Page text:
Data science, machine learning (ML), and AI are no longer just cute buzzwords. Nearly all organizations, companies and governments now recognize the immense potential of AI-enabled products and services, and many of them have already made the very real investment of hiring employees with skills in these emerging fields.
However, as is true with most things in data science, one size does not fit all! Simply hiring a self-proclaimed data scientist or machine learning expert with advanced degrees isn’t likely to fit the bill. A successful machine learning application often requires looking at a business problem critically, crafting a creative technical solution to that problem, designing and executing (many) experiments to see if that solution is possible, and then (if so) developing a scalable way to integrate that solution into an application framework. Expecting a single person to have all of these skills (and also to want to apply them all at the same time) is a bit much.
Of course, the answer is to create a team full of highly competent people with creative, technical and product skills, who are all passionate about AI/ML, right? Easier said than done!
It’s becoming more and more clear that the true competitive advantage in AI/ML isn’t some killer algorithm, or even a cutting-edge technology platform (complete with robust experimentation capabilities and slick visualizations); it’s the ability to build, engage, and retain an awesome team.
Much has been written on the best ways to structure data science organizations (DJ Patil even wrote a book on the subject!) But what are the roles that make up these prolific groups, and more importantly, how should leaders best apply the rare skills that each of these roles bring to the table?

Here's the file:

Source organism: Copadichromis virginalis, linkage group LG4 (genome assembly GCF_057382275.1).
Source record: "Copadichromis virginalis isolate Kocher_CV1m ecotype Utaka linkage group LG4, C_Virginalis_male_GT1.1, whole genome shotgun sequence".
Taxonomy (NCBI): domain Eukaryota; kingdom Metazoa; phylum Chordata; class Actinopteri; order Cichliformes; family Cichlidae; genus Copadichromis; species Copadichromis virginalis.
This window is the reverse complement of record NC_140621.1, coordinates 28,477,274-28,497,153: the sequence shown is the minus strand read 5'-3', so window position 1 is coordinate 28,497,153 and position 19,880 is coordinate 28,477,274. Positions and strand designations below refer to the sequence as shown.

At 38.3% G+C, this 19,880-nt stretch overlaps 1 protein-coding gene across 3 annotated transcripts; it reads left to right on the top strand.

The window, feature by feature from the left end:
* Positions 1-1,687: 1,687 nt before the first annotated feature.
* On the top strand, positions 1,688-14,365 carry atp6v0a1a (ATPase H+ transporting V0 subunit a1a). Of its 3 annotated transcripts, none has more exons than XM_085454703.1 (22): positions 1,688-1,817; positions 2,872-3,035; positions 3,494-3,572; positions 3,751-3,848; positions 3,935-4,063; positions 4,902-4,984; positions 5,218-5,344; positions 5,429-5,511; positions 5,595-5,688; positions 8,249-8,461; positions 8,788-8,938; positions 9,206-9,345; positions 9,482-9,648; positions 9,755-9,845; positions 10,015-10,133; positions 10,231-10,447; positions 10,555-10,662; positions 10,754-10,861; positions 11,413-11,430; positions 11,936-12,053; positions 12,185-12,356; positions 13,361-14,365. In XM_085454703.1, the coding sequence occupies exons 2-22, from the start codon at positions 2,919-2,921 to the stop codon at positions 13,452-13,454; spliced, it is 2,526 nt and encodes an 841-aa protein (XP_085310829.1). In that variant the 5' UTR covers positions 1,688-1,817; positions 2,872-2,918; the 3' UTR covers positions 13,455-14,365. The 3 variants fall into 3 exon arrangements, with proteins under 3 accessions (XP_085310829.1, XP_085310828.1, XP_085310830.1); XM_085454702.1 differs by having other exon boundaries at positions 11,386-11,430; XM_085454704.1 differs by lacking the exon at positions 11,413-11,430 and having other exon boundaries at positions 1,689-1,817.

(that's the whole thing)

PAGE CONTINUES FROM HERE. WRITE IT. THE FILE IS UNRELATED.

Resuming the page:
In an article on the subject earlier this summer, Forbes describes three critical roles: data scientists, data engineers, and machine learning engineers. These roles and team structure are great for smaller but agile organizations seeking to uncover AI/ML use cases and then rapidly address them with scrappy solutions.
Hackernoon takes a more detailed approach to describing AI/ML roles in an article describing the Top 10 Roles in AI and data science. Staffing out a team or team(s) with these skills and responsibilities might be more appealing (and realistic) for a more mature department, especially when enterprise software engineering, compliance and/or regulatory requirements, are a major consideration.
Ultimately, there are no cookie-cutter AI/ML team structures, and thus no perfect roles. But as the community of practice grows and enjoys more and more success, best practices have certainly emerged. For example, here at Cloudera Fast Forward Labs, we often work with our customers to help them discover the right AI/ML vision, team structure, core skills, and enabling technology necessary to reach their respective AI/ML goals–and beyond!
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